I still remember ever so lightly writing “I hate math” on my math textbook. In pencil. Naturally, I immediately erased it, but the feeling didn’t change. I wasn’t bad at math. But, it was boring and pointless to me. In fact, when I started teaching, math was my least favorite subject to teach. It took a lot to change my mindset and attitude about math. During that process, I learned that it’s essential to make math engaging. That’s easier said than done, so I’d like to share 5 ways to increase math engagement for upper elementary students.
One way to make math relatable is to infuse math into whatever is going on at that time. Of course, it’s important to make math the primary focus of the lesson. It’s easy to allow the content and learning to become lost in the presentation.
I love using seasonal lessons, and it’s absolutely possible to maintain rigor and focus with them.
You can also incorporate lessons that are based on literature, graphs and charts from informational texts, or even video clips. In the lesson below, Cost of Super Bowl, there is a combination of seasonal interest (Super Bowl) and the inclusion of a humorous video clip. You can find that lesson here.
You don’t have to limit yourself to just seasonal lessons to increase engagement in math: think about school wide events that may engage students. For example, students can use book orders to solve math problems, or reference an almanac for a place value activity. They can even use restaurant menus for math problem solving.
You can make your math lessons hands-on and interactive by using manipulatives. Remember, you absolutely do not need all the things either. And, math manipulatives are not just for younger students. They are beneficial for all grade levels and are incredibly important for conceptual learning. You can read more about using math manipulatives here.
You can get ideas on how to incorporate digital math manipulatives here.
Hands-on doesn’t always have to incorporate a fancy math manipulative. You can use food, clay, and so much more!
To increase math engagement we have to find that perfect balance between challenging but not too challenging for students.
It’s almost impossible to make anything fun that is inaccessible to students. I can only image the feeling of sitting in class, listening, and trying my best but still having absolutely no idea what the teacher is talking about. Or course, I’m not suggesting that we spoon feed students or don’t allow them to experience productive struggle. This is referring to students that will not be able to successfully complete an assignment, no matter what supports or scaffolding are provided.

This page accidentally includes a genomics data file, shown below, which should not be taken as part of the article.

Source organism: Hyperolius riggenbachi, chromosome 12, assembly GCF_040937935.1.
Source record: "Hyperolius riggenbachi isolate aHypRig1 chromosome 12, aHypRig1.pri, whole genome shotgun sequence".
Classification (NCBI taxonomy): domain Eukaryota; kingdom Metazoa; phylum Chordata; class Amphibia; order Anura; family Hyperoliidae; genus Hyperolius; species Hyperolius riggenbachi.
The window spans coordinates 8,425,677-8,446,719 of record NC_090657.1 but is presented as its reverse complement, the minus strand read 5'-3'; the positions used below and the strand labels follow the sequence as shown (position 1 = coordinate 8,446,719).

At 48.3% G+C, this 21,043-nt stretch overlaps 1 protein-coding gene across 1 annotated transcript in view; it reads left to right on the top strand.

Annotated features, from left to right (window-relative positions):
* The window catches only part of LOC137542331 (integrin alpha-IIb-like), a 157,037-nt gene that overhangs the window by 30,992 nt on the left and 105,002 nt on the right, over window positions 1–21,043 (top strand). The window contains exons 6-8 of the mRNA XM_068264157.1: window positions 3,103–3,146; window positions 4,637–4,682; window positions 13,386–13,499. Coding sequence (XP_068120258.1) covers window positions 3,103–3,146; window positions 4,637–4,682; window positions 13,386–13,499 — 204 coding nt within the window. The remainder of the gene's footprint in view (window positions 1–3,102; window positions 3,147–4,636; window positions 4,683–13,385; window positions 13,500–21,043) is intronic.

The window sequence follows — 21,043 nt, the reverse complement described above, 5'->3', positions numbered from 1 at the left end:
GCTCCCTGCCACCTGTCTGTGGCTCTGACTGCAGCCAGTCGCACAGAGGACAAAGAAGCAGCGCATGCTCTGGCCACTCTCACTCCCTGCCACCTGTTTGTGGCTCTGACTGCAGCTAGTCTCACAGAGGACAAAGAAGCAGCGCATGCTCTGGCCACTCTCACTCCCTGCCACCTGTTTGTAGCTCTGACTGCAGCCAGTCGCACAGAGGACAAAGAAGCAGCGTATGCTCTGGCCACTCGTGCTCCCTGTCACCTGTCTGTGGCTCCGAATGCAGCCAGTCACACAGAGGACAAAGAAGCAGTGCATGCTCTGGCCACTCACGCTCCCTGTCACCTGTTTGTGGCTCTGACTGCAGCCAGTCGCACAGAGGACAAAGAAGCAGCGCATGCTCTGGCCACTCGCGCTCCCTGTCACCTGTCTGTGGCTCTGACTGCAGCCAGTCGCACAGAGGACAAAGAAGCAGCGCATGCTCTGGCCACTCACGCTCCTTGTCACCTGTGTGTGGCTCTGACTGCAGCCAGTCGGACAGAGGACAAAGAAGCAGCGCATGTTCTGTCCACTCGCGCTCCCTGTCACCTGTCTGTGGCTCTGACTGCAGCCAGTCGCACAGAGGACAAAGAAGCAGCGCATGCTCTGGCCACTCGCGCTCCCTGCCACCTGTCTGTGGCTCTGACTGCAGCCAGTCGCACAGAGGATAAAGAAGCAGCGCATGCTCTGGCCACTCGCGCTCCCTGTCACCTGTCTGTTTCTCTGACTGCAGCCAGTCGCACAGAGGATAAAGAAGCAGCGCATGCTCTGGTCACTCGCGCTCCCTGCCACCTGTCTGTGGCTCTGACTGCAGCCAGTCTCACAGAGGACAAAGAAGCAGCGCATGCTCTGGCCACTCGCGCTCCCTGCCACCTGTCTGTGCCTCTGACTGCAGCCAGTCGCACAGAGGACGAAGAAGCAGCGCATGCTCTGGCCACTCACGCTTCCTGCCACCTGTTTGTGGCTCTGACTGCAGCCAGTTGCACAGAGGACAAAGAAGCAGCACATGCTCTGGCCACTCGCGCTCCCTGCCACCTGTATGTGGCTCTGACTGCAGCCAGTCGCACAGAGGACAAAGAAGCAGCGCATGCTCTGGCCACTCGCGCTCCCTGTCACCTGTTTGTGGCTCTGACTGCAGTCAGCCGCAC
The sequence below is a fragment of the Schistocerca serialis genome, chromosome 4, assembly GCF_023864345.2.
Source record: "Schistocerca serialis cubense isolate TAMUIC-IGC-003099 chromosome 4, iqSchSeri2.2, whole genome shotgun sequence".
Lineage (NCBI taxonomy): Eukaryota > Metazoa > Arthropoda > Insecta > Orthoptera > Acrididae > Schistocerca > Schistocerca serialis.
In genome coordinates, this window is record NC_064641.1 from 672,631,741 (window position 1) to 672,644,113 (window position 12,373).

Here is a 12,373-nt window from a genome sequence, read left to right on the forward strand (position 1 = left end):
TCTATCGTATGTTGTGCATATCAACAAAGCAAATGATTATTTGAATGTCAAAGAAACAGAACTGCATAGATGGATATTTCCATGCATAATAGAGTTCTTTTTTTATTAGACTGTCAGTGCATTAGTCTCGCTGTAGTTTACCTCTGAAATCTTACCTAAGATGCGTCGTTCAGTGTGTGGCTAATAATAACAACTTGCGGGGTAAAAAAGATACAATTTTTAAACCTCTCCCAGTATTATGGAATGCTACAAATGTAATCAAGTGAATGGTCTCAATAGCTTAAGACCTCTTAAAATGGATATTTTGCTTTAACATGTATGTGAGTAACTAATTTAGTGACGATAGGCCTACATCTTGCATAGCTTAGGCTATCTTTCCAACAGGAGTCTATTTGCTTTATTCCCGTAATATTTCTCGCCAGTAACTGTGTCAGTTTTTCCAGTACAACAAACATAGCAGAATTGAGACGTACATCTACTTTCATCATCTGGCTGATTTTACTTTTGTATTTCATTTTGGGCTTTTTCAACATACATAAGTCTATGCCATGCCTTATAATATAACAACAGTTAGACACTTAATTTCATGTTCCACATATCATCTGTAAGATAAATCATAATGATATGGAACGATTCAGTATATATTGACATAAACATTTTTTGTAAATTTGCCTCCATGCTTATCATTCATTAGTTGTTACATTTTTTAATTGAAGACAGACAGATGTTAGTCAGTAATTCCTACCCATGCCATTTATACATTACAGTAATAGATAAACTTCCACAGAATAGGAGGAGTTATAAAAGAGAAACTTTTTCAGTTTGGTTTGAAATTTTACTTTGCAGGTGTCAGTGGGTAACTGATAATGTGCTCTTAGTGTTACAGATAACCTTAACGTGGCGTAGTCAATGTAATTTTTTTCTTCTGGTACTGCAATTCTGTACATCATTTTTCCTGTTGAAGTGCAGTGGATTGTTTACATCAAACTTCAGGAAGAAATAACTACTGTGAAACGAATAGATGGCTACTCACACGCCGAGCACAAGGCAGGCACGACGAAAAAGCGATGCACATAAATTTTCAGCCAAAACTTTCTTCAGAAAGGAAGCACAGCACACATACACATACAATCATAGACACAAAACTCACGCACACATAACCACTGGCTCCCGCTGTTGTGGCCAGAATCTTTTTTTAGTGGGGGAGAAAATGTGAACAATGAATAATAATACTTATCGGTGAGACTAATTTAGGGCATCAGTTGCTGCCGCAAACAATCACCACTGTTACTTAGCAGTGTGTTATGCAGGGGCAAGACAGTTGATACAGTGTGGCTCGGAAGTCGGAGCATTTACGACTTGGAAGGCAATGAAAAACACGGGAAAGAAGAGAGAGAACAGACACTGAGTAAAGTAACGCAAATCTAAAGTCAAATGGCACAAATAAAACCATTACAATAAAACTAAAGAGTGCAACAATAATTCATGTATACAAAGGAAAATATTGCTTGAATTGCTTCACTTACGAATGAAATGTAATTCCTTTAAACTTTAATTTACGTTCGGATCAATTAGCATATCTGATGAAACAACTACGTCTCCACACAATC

On the flip-side, when students are challenged, they react with excitement. It is a powerful trigger that can be effectively used to develop engagement in math. Giving students an assignment that is “easy” and requires little thought is not going to engage students.
To find that balance we have to differentiate our instruction. This can be done through scaffolding, providing supports, or by adapting the task.
When I was in college I had a job where I did the same thing every. single. day. It was miserable! While it is important for our classrooms to be structured and to have consistent routines, it’s also important to have variety within your math lessons to keep engagement high. It doesn’t matter how good an instructional strategy is, if we do the same thing every day, students will be bored.
Some of my favorite ways to spice up my lessons include:
- Task cards
- Cooperative learning opportunities
- Project based learning
- 3 Act Task
- Escape Rooms
None of these things have to be overly elaborate or require extensive prep or materials. Within each type of activity, there are still so many options. With all of these possibilities, math shouldn’t be boring.
An added bonus of implementing a variety of teaching methods, is that when students need to complete a basic worksheet or review, it’s still somewhat novel for them. There is a time and place for more traditional assignments, and this prevents those activities from becoming monotonous for students.
No child wants to be in a classroom where instruction is delivered primarily through worksheets, textbooks, or online practice. Of course not all worksheets are created equally. There are plenty of great things you can do with an assignment printed on paper. This is really referring to busywork, which is when students are completing low-level work.
There is absolutely a time, place, and need for review. However, when planning for review be sure to keep in mind the quantity of work students are completing and what percent of your instruction is spent on review or low level worksheets.
When I give students low level work, I try to keep it extremely short and sweet. Below are three examples I use in my own classroom.
An added bonus is that you’ll spend even less time grading!
I hope you found this post helpful, and are able to use some of these ideas to boost your students’ engagement with math.